Lords amendments 106 and 107 require the Secretary of State to consult Ofqual about the level of the qualifications that he intends to use in specifying and amending requirements for the apprenticeship offer. The original clause on careers education was interpreted by some as requiring schools to give pupils information about apprenticeships only when the person giving the advice thought it appropriate. The new clause inserted by Lords amendment 158 explicitly states that pupils must receive information on
“options available in respect of 16-18 education or training, and…apprenticeships.”
Lords amendment 114 makes explicit our expectation that everyone who successfully completes an apprenticeship at level 2 should also be able to aspire to achieve a level 3. It places a duty on the chief executive of the Skills Funding Agency to promote that progression. I hope that my hon. Friend the Member for Huddersfield (Mr. Sheerman), who is not in his place at the moment, will particularly welcome that measure. I should like to thank him and other members of the Skills Commission for their work and for the report, “Progression through apprenticeships”, which came out in March. We welcome the report, and I will shortly write to my hon. Friend and his co-chair with the Government’s response to the commission’s recommendations. I also pay tribute to my hon. Friend the Member for Blackpool, South (Mr. Marsden) in that regard.
There was strength of feeling about the importance of engaging employers in apprenticeships, and amendments 16 and 17 make it explicit that representatives of employers, further education colleges and other training providers must be consulted on the specification of apprenticeship standards for England.
Amendment 160 makes regulations that deal with the Secretary of State’s power to specify apprenticeship sectors, subject to annulment by a resolution of either House of Parliament. That amendment was made on the recommendation of the Delegated Powers and Regulatory Reform Committee, which recommended that the power be subject to the negative resolution procedure rather than to no procedure.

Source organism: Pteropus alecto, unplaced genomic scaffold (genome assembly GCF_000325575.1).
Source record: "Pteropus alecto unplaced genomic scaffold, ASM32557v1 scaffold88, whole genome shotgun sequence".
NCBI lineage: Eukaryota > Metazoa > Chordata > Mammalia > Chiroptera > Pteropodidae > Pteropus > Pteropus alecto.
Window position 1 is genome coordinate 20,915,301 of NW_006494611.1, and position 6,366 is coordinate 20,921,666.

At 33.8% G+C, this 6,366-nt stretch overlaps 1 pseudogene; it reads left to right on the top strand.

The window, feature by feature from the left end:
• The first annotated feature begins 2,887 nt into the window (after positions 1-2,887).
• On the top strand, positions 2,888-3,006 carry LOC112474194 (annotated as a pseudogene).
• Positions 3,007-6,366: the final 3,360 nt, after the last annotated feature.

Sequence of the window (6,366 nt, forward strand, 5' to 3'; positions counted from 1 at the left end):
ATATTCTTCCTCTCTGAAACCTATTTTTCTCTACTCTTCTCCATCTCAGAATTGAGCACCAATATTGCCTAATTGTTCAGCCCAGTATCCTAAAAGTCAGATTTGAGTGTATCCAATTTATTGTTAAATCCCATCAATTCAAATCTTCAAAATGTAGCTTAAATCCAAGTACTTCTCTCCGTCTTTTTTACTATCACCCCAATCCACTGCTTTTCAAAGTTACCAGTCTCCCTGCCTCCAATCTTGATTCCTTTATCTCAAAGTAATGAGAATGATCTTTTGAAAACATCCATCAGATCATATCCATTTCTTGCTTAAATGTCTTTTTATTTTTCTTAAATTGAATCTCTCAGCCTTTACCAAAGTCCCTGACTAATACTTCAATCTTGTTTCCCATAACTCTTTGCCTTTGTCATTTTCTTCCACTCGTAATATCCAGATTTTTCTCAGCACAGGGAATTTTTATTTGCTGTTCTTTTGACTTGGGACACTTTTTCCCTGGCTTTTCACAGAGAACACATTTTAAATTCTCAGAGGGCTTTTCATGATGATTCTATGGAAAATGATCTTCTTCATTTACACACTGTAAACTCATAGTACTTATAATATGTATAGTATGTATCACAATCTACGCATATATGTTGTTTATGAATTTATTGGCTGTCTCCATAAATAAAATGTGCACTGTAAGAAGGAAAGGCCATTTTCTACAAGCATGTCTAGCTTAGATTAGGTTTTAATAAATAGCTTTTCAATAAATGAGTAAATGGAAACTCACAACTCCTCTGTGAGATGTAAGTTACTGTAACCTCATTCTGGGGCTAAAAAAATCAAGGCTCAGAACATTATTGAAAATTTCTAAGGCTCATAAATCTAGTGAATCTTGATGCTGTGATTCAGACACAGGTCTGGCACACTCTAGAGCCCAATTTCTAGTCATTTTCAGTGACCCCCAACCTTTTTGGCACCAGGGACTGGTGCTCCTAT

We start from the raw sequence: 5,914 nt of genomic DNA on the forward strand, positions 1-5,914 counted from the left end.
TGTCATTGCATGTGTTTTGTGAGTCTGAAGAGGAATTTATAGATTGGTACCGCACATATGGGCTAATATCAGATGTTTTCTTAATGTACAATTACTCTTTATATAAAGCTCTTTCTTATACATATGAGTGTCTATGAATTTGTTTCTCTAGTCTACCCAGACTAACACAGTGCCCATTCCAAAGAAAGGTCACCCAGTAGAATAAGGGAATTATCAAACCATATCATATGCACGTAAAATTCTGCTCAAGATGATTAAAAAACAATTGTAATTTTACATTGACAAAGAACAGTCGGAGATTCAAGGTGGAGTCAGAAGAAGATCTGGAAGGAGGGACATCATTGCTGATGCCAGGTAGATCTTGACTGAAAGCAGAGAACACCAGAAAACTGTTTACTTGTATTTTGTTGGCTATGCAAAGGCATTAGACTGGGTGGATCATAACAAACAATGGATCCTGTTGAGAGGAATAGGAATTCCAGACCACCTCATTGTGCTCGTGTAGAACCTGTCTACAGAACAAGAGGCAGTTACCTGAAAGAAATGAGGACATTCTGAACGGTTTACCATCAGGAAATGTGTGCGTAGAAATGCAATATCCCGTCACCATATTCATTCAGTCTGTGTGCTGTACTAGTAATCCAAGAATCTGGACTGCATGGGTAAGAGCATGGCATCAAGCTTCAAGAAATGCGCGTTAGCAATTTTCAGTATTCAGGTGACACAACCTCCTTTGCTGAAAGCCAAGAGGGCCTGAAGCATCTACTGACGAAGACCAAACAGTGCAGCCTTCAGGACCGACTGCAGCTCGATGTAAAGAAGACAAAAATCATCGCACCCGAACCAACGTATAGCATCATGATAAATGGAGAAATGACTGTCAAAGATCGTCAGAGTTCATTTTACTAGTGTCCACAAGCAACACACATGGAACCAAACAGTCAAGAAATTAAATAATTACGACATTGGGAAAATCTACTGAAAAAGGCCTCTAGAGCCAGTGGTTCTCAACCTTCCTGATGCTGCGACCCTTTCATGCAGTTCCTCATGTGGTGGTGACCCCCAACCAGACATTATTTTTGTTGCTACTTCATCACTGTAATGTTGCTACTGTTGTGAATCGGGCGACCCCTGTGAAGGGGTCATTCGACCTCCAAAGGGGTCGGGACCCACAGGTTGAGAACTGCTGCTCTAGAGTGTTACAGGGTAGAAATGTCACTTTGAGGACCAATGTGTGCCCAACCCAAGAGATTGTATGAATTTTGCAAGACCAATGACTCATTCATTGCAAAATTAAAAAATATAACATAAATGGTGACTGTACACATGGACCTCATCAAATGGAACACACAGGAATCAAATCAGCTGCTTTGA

Finally, amendment 173 was made in Committee in the Lords to give effect to the Delegated Powers and Regulatory Reform Committee’s recommendations on which of the regulation powers should be subject to the affirmative resolution procedure. It makes the changes necessary by amending section 236 on orders and regulations of the Employment Rights Act 1996, as it is under that Act that the time to train regulations will be made. The Committee wished to see a higher level of parliamentary scrutiny applied to the following powers: in section 63D(2)(b), a power to specify any further conditions that an application must satisfy in order to qualify as an application under section 63D; in section 63D(6)(a), a power to specify any conditions about the duration of employment that an employee must satisfy in order to qualify for the right; in section 63D(7)(f), a power to specify further categories of people who may not make an application; and in section 63F(7)(j), a power to specify further permissible grounds of refusal. We are happy to follow the Committee’s recommendations in that regard.